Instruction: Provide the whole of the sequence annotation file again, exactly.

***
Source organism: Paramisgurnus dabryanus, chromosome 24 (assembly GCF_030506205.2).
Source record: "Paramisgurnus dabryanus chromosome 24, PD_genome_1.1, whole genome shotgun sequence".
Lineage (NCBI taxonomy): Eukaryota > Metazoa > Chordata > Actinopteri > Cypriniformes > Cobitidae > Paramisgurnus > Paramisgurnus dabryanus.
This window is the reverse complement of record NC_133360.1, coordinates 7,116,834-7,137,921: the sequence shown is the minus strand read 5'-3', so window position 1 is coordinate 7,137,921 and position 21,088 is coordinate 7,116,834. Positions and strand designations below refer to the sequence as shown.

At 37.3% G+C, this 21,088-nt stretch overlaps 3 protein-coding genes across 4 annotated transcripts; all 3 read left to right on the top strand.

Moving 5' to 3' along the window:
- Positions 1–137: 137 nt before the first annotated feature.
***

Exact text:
Source organism: Paramisgurnus dabryanus, chromosome 24 (assembly GCF_030506205.2).
Source record: "Paramisgurnus dabryanus chromosome 24, PD_genome_1.1, whole genome shotgun sequence".
Lineage (NCBI taxonomy): Eukaryota > Metazoa > Chordata > Actinopteri > Cypriniformes > Cobitidae > Paramisgurnus > Paramisgurnus dabryanus.
This window is the reverse complement of record NC_133360.1, coordinates 7,116,834-7,137,921: the sequence shown is the minus strand read 5'-3', so window position 1 is coordinate 7,137,921 and position 21,088 is coordinate 7,116,834. Positions and strand designations below refer to the sequence as shown.

At 37.3% G+C, this 21,088-nt stretch overlaps 3 protein-coding genes across 4 annotated transcripts; all 3 read left to right on the top strand.

Moving 5' to 3' along the window:
- Positions 1–137: 137 nt before the first annotated feature.